Co-presidents of the trust said the mission “to include all” meant restricting all non-secular objects on the property. “Because some holiday symbols are open for individual interpretation, we respectfully request that DHA move the tree to another location,” Dunwoody Preservation Trust said in a public statement.
After briefly considering a complete move of the Light Up Dunwoody event, DHA President Robert Wittenstein and the board members sought a solution that would allow a menorah and a Christmas tree nearby, while keeping the traditional lights at the farmhouse property, located at 5455 Chamblee-Dunwoody Road.
The owner of Dunwoody Animal Clinic, Douglas Morgan, allowed the religious symbols on his property, across from the farmhouse. Santa Claus in his sleigh with reindeer greeted children from the farmhouse driveway.
Police department ‘woefully understaffed’
Crime reports in Dunwoody grabbed the attention of city officials and candidates for elected office this year. “The violent crime rate is up and what has our police chief been doing?” asked Becky Springer, who was defeated in her bid for the District 1 At-Large seat on City Council. “He’s been acting as interim City Manager, filming award-winning videos, and writing and publishing his new book,” Springer said. “We need to be proactive, not reactive. The buck stops with the council; they are ultimately responsible for managing city employees.”
Councilman Terry Nall said a high percentage increase in rape and armed robbery represented relatively low numbers. “I encourage everyone to evaluate crime claims with real numbers and not misleading percentages based on small numbers,” Nall said. “Dunwoody is a very safe city.”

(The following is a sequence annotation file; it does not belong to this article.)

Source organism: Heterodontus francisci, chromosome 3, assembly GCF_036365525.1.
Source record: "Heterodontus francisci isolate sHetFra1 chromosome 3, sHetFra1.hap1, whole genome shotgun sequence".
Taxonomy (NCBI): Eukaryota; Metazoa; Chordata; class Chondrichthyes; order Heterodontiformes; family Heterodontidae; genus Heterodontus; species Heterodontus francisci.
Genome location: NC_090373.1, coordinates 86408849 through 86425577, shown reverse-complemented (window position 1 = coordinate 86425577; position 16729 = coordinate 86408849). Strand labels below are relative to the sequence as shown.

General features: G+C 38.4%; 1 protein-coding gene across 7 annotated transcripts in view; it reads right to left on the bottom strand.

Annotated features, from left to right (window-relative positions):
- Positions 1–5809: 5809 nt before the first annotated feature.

Police Chief Billy Grogan wrote a memo to City Council saying, compared to some of Dunwoody’s neighboring cities, “our [major] crime rate is unacceptably high.”
Grogan called his 51-officer department “woefully understaffed,” and sought a 10- percent increase in the police department’s 2016 budget, to $8.2 million from $7.4 million to add four new officers.
Police don body cameras
City Council members approved $30,000 in the 2015 budget for video storage fees and 37 body-worn camera units that officers began wearing by February.
Police Chief Billy Grogan said his first step after securing the funding was to set policy and advise officers on the guidelines for wearing cameras and recording interactions.
“You want to train officers on policy,” Grogan said. “You push a button to work the camera, but policy concerns when to record, how to classify video and how to upload video.”
Grogan said that the legislature passed a law to exempt police officers from the two-party statute that exists in Georgia. The statute states both parties must be made aware and agree to videotaping.
“If we’re going somewhere where there’s an expectation of privacy, we say ‘We’re recording; is that OK?’” Grogan said.
City recieves $4 million in park bond funds
A long-standing court battle over park funds concluded May 26 with Dunwoody City Council’s acceptance of a $4 million settlement from DeKalb County.
DeKalb County was set to make a one-time $3.2 million grant to Dunwoody to be used toward the construction and development of the 5-acre Dunwoody Renaissance Park.
Additionally, the county would grant $500,000 toward updating the master plan for parks and green space projects, and the county will grant $300,000 for construction of a great lawn at Brook Run Park.
“This is a glorious day,” City Councilman John Heneghan said. “We’re done suing each other with our own money.”